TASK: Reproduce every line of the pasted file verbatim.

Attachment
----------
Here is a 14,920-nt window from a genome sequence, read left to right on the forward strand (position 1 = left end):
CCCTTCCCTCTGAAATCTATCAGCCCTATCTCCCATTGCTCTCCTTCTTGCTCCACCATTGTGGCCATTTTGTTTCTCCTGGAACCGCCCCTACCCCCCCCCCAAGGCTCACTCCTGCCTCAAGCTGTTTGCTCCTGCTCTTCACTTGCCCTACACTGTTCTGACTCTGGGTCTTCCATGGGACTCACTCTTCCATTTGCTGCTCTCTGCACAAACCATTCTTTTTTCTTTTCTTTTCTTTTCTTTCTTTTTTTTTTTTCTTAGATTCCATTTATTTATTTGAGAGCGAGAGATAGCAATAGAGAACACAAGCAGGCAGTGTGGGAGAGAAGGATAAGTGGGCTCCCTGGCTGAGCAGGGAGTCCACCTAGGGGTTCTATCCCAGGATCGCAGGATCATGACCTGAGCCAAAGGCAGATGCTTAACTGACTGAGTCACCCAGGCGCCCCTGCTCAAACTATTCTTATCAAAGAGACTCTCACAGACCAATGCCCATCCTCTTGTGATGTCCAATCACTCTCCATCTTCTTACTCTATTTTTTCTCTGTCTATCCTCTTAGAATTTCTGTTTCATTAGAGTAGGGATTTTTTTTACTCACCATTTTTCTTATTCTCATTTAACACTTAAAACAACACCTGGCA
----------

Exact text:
Here is a 14,920-nt window from a genome sequence, read left to right on the forward strand (position 1 = left end):
CCCTTCCCTCTGAAATCTATCAGCCCTATCTCCCATTGCTCTCCTTCTTGCTCCACCATTGTGGCCATTTTGTTTCTCCTGGAACCGCCCCTACCCCCCCCCCAAGGCTCACTCCTGCCTCAAGCTGTTTGCTCCTGCTCTTCACTTGCCCTACACTGTTCTGACTCTGGGTCTTCCATGGGACTCACTCTTCCATTTGCTGCTCTCTGCACAAACCATTCTTTTTTCTTTTCTTTTCTTTTCTTTCTTTTTTTTTTTTCTTAGATTCCATTTATTTATTTGAGAGCGAGAGATAGCAATAGAGAACACAAGCAGGCAGTGTGGGAGAGAAGGATAAGTGGGCTCCCTGGCTGAGCAGGGAGTCCACCTAGGGGTTCTATCCCAGGATCGCAGGATCATGACCTGAGCCAAAGGCAGATGCTTAACTGACTGAGTCACCCAGGCGCCCCTGCTCAAACTATTCTTATCAAAGAGACTCTCACAGACCAATGCCCATCCTCTTGTGATGTCCAATCACTCTCCATCTTCTTACTCTATTTTTTCTCTGTCTATCCTCTTAGAATTTCTGTTTCATTAGAGTAGGGATTTTTTTTACTCACCATTTTTCTTATTCTCATTTAACACTTAAAACAACACCTGGCA